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The Secretive Eastern Whipbird – Often Heard But Rarely Seen

Bird Photography with marysejansenart

The story of a whip-cracking duet

Eastern Whipbird by Maryse Jansen
Eastern Whipbird

As I am filming the forest for my new episode of ‘Come for a walk in the Australian Bush’, the call of the Eastern Whipbird adds something extra to my shot. Fantastic! Quietly I say thank you in my head, I am so pleased that I will now be able to share this with you! It brings back memories of the first time I heard this bird call. Let me take you back to that day …

The call of the Eastern Whipbird

This is impressive! I look around me at all the amazing and giant trees with their tall canopies and massive root systems. I’m in Mapleton Falls National Park and it’s my first time in an Australian rainforest. All the sights and sounds are unusual to me. A specific bird call stands out and mesmerizes me! It sounds like a beautiful long whistle, followed by a whip-crack like sound and then some chew-chew sounding noises. The sequence repeats over and over but no matter how hard I try, I can’t find the bird that is responsible for this amazing song.

After moving to Australia the search continues. Everytime I hear this bird, usually during a walk in a dense forest, I try to get a glimpse. But no luck. One day, at an environment centre, I find a display of the various birds in the area. There are photos and buttons you can press to hear their call. That’s when I learn it’s an Eastern Whipbird and what it looks like!

Spotting an Eastern Whipbird

I had inadvertently built an image in my head of a little songbird but it turns out a bit different! In fact, the Eastern Whipbird is a medium-sized bird. It has a long tail and a prominent crest. While it’s mostly dark in colour, it has a prominent white patch on the throat. The head, crest and chest are black and the back and tail are a dark olive-green. Males and females look the same but the males can be slightly larger. They live in rainforests and the dense undergrowth of other wet forests in coastal eastern Australia. In these dark, dense environments this secretive bird is really hard to find, let alone photograph!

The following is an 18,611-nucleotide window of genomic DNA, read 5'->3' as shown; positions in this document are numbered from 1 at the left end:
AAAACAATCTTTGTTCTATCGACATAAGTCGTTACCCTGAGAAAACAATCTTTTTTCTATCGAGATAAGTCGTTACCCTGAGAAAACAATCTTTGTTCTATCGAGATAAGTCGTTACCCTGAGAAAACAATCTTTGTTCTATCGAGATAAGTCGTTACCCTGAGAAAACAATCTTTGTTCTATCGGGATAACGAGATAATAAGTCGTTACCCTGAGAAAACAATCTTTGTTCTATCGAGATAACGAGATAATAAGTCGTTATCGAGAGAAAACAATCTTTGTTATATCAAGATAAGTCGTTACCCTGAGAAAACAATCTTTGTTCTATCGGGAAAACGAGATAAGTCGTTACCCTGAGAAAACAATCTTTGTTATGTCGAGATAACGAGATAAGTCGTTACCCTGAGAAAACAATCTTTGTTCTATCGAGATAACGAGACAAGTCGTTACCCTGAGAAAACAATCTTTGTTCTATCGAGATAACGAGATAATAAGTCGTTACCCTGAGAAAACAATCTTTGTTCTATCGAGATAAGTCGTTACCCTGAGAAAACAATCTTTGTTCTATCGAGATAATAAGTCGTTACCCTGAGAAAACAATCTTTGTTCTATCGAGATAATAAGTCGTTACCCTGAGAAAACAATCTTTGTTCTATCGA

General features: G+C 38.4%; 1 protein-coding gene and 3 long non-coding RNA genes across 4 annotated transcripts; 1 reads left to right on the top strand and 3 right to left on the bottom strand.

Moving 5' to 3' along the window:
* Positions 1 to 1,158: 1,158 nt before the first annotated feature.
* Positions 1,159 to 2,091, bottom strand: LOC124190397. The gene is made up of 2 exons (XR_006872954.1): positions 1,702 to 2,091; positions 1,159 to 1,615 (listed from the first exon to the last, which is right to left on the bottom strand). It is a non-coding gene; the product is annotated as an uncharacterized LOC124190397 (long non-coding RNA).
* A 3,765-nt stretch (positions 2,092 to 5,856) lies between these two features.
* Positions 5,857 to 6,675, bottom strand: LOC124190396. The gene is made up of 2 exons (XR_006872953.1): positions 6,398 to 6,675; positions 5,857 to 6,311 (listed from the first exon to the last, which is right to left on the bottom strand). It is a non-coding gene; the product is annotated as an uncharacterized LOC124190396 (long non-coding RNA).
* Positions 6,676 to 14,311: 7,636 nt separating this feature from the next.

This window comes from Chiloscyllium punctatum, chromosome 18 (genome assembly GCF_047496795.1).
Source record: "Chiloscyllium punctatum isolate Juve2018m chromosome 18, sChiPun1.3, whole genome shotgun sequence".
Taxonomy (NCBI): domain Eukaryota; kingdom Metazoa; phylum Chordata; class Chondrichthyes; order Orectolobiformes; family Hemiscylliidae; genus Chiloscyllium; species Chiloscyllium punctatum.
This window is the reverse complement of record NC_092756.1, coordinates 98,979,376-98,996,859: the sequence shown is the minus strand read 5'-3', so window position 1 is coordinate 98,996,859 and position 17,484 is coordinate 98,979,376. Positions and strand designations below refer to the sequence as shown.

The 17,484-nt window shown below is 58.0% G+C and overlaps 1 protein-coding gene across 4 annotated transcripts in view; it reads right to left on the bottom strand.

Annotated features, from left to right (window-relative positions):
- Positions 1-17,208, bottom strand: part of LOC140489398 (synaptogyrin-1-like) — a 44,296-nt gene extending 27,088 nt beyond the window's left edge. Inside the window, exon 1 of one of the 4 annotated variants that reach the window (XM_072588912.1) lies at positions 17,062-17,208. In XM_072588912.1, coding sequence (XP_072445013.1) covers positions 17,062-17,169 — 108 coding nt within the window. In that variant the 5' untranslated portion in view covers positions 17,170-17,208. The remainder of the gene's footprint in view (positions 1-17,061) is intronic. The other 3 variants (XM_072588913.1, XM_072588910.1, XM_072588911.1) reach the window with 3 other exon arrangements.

The first time I spot one I’m on a camping trip in the rainforest. One early morning I’m on my way to the sanitary block. I follow the path which leads through thick vegetation and hear a rustle in the leaf litter. I immediately recognize the Eastern Whipbird! How exciting to finally see one, after all those years! After briefly savouring this moment I start thinking whether I could get my camera. I back away slowly and sprint to the tent to grab it, hoping fiercely the bird will still be there when I return. It is! Woohoo!

Even though I do manage to snap a photo, it is not a masterpiece. It is very dark and the vegetation is covering most of the bird all the time. But still I’m excited, what a special encounter!

Feeding and Breeding habits